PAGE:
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Old 28th January 2007, 06:28 PM   #11
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Thanks so much for all your help.
I'm a relitive tube novice, so I dont exactly get what I need to do with some of this, but I am trying to figgure it out.
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Old 28th January 2007, 08:35 PM   #12
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Ok, Im getting a better grasp on this.

So in the PS I will need two 5u4g rectifier tubes, and a transformer, From what I read Im going to have to deal with heaters outside of the main circut, so what do i do to deal with that?

Also I understand that I will need to slightly modify the PCB so that i can run it to produce high current. Is there a thread that shows that alittle more or am I going to have to get it all from the link already provided.

I plan to start this pretty soon, though I could see it taking a month or so to get it all done and then more to case it.
-greg


*Edit*
I think that part of my slight problem is im not completely sure how to read every part of the schematic, mainly where the tubes and transformer come into play.
Im reading a tutorial on that right now.
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Old 28th January 2007, 11:35 PM   #13
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never mind the 9 pin seems to be the way to go.
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Old 28th January 2007, 11:57 PM   #14
kevinkr is offline kevinkr  United States
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Something that all of these designs seem to have in common is the use of a large electrolytic cap with 100V or more sitting on one side and a pair of headphones sitting on someone's head on the other.

I designed and built a white CF driven by an direct coupled SRPP based on this approach and haven't had a problem.. (So far) Still I can't recommend this for safety reasons and broach that concern here.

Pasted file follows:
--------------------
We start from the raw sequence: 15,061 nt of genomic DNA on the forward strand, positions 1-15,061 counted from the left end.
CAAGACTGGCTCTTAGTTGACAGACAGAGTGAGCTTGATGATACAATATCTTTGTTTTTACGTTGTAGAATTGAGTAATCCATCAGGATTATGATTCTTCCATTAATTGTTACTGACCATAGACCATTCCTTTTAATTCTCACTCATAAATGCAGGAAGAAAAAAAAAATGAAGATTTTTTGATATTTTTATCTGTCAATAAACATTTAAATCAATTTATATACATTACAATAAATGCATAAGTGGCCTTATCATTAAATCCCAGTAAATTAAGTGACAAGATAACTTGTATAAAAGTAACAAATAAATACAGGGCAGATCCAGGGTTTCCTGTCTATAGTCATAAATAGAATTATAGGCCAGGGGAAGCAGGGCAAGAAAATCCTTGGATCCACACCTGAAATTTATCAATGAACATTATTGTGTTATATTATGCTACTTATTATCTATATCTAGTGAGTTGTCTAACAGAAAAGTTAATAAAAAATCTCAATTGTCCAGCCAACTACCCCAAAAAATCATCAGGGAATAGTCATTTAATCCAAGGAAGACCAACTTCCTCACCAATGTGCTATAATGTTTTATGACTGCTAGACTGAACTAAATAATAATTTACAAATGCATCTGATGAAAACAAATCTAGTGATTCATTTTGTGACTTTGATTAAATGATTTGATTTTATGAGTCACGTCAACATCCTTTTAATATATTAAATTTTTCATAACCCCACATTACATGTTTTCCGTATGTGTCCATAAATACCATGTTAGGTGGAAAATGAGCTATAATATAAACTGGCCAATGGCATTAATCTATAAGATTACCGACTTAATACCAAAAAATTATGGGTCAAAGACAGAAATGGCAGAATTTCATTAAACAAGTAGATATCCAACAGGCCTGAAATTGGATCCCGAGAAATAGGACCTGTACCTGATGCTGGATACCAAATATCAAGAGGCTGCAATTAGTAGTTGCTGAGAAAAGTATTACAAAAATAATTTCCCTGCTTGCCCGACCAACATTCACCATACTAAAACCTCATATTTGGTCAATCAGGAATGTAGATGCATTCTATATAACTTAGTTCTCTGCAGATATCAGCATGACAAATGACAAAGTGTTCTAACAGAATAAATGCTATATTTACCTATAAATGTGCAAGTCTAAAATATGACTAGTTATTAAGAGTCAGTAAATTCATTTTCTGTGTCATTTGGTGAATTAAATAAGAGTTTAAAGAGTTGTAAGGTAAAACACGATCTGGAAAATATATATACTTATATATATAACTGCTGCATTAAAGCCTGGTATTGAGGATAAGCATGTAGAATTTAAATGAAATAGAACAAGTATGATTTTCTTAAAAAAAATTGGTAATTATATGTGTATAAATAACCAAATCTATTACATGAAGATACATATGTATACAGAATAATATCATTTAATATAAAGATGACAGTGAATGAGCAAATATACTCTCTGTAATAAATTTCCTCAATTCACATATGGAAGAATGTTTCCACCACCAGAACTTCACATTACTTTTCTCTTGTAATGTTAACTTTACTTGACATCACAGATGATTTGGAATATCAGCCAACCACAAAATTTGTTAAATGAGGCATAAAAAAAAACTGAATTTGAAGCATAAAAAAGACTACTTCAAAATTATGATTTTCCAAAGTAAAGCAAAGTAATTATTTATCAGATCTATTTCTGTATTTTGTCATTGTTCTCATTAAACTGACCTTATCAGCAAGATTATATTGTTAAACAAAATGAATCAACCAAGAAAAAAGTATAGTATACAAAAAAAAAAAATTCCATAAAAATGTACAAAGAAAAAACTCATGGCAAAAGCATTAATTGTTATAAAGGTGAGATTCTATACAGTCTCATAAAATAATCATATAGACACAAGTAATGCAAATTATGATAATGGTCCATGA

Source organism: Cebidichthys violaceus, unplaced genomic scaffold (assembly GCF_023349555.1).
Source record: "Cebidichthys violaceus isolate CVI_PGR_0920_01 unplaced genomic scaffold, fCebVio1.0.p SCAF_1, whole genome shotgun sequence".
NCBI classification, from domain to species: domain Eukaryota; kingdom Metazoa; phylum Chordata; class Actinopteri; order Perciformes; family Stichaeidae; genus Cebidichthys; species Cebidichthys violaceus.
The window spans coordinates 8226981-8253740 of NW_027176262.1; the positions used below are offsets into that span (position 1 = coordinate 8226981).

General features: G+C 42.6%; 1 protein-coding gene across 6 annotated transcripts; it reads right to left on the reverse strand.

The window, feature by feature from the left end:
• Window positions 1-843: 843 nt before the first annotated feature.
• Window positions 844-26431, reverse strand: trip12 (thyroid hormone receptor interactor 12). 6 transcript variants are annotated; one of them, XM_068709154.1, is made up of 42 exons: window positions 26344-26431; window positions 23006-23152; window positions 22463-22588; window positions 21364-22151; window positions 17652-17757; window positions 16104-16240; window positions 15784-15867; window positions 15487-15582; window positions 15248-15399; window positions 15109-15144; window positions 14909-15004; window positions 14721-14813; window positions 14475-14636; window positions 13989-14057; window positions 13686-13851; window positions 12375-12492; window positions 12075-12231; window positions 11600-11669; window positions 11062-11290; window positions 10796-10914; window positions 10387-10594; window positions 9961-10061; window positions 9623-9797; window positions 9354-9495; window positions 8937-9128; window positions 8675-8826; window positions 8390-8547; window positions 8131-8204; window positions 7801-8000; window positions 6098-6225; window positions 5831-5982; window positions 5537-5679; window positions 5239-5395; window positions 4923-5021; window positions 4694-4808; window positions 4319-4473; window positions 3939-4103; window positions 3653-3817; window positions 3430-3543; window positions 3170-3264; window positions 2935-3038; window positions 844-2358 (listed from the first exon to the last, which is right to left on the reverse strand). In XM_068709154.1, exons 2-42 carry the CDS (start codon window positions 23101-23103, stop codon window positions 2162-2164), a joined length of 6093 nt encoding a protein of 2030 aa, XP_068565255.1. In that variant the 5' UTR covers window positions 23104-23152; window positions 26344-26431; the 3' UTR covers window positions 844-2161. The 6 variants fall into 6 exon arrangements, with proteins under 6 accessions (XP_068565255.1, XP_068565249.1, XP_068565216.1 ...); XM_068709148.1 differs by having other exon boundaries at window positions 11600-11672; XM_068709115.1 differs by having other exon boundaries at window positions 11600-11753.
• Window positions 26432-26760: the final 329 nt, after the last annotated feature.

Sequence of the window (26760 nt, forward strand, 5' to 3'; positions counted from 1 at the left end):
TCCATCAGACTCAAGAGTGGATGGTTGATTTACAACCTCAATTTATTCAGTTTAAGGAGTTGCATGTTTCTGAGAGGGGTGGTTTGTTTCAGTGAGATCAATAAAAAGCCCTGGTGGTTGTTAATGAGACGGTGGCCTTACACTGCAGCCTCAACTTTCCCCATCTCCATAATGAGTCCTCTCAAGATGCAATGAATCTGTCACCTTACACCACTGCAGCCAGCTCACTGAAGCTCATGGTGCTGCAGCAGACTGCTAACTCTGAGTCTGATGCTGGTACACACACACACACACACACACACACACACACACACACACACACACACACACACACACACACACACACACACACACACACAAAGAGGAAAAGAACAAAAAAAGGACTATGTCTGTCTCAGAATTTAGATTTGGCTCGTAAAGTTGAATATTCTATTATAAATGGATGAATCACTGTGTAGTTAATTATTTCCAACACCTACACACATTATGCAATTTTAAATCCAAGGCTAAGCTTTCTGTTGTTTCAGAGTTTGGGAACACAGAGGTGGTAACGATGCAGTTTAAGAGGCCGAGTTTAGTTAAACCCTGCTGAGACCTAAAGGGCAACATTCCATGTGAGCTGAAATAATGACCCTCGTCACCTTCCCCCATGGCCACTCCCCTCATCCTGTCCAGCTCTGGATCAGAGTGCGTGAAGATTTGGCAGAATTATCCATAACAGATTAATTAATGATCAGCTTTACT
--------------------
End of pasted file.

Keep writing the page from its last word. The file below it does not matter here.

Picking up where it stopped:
Under some circumstances this could be a potentially hazardous approach to one's hearing and a possible shock hazard as well if something were to go wrong. Should that cap fail abruptly the pop in one's exploding headphone driver could be deafening, and should the headphone cup not be adequately insulated it could be a shocking experience as well.. (A small autoformer on the output would remove this concern and provide some impedance matching as well.)

Not to make light of all of this, but a small, super high quality output transformer from the likes of Hashimoto (etc) would be a lot safer.. Something along the lines of a 71A driving a 5/7K transformer would make a very nice and much safer headphone amplifier.
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Old 29th January 2007, 12:17 AM   #15
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Iv though of using out put transformers before, and like the idea. Expcially since I could match the 50 ohms of my headphones so well.
How much would I have to expect to spend to get a decent set of output transformers tho?
-greg

Also, isnt the risk of a cap failing in such a manner incredibly low? and couldent this be fixed with some output fuses?
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Old 29th January 2007, 07:36 AM   #16
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Quote:
So in the PS I will need two 5u4g rectifier tubes, and a transformer, From what I read Im going to have to deal with heaters outside of the main circut, so what do i do to deal with that?
No, you will need one psu shown and split up after the last C...
For clarification I've attached the schematic of an aikido how I was planning to build it...It is the high impedance version since I am using Senn's, but it gives you an idea how to build a psu.
Reading a lot for sure helps, and getting PSUD2 to fiddle with parts values, different layouts and so on...

Quote: